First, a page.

AbstractThis thesis set out to determine the optimum method of presenting multimedia instructional materials for learning a procedural task using a head-mounted display component of a wearable computer. There were four initial research questions; the first compared head-mounted display technology to traditional methods for following procedural task instructions. The second compared subtypes of head-mounted display for following task instructions and a third investigated possible differences between using an opaque and see-through head-mounted display for the task. A fourth research question was to involve exploratory experiments into the optimum configuration of text and vocal instructions on a video demonstration of the type used on a headmounted display. The research programme comprised of two phases, the first phase investigated the first three questions. Results from the first phase indicated no significant difference in performing a procedural task on a head-mounted display in the conditions that investigated first and third research questions. Due to technological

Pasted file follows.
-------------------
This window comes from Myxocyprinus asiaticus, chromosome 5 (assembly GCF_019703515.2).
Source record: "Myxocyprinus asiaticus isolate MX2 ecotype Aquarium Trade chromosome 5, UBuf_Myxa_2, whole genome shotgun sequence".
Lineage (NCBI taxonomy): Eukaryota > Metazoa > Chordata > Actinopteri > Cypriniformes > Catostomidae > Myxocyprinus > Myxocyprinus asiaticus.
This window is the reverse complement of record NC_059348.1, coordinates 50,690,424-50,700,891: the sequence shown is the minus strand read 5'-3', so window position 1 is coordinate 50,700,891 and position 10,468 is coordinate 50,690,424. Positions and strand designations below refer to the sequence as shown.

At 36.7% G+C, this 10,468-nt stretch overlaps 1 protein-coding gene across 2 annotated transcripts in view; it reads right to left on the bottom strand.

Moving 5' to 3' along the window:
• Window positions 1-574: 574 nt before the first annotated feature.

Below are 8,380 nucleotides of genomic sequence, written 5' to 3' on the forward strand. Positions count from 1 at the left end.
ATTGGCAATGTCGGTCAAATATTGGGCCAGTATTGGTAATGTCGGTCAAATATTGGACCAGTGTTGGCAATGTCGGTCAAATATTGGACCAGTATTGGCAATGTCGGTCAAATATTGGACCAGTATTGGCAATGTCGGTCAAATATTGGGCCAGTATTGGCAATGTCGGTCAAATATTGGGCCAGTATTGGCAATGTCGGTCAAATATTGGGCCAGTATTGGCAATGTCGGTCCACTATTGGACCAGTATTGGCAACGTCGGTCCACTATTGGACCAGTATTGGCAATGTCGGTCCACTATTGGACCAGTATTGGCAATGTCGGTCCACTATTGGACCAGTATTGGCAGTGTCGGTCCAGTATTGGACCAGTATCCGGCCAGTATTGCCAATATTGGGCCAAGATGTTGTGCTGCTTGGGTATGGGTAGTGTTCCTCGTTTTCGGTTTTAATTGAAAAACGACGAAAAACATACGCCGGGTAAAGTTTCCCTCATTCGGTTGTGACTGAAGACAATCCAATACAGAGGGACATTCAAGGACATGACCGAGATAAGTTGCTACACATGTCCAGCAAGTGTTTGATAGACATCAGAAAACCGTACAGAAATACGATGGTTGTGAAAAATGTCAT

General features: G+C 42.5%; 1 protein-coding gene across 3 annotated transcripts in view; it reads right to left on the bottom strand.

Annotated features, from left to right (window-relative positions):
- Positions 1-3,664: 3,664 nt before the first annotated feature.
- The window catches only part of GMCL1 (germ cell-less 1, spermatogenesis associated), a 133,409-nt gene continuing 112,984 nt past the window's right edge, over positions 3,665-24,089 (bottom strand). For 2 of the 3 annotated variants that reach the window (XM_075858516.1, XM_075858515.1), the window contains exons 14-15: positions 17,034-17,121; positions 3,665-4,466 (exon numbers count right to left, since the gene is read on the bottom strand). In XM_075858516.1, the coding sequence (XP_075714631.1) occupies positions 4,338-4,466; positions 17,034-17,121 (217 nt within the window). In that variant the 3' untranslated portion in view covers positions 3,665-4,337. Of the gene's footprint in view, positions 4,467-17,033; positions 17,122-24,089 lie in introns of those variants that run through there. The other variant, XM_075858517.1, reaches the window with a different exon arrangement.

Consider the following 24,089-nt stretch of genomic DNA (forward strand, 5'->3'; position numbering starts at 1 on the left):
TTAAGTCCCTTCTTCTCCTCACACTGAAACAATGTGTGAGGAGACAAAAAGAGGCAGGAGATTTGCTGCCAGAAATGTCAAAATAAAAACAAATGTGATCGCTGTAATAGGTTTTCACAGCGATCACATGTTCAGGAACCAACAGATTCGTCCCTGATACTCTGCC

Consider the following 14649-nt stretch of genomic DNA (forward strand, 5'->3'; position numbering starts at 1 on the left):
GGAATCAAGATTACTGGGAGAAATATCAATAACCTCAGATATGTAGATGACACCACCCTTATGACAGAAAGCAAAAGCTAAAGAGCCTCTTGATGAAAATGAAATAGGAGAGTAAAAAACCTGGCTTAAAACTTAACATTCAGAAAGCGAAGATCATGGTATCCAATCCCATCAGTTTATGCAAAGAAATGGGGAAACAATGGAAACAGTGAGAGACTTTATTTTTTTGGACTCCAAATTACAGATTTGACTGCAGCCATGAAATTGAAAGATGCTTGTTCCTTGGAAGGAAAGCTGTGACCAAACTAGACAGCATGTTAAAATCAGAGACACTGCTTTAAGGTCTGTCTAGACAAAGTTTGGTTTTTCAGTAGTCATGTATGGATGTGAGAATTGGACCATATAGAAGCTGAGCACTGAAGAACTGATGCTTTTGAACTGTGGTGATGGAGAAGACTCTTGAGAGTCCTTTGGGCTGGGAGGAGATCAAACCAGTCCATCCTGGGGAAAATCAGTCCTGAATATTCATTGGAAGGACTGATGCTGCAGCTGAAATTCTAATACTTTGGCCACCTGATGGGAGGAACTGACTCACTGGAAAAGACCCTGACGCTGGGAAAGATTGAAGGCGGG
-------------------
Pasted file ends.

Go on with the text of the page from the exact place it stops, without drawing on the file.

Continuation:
differences between the head-mounted displays the second research question could not be addressed since comparisons between these displays were not feasible. This inability to make comparisons between subtypes resulted in second phase of experiments concentrating on the fourth research question; the investigation of the optimum presentation of multimedia learning materials on a video demonstration. The research in the second phase tested whether present guidelines for demonstrations for learning factual knowledge were applicable for creating multimedia demonstrations for learning procedural tasks. Results from the second phase of experiments challenge the use of the above guidelines for producing video demonstrations for learning a procedural task.
|Date of Award||Oct 2004|
Training procedural tasks through the manipulation of multimedia in dynamic visual displays with computer-based technologies
Kelly, J. (Author). Oct 2004
Student thesis: Doctoral Thesis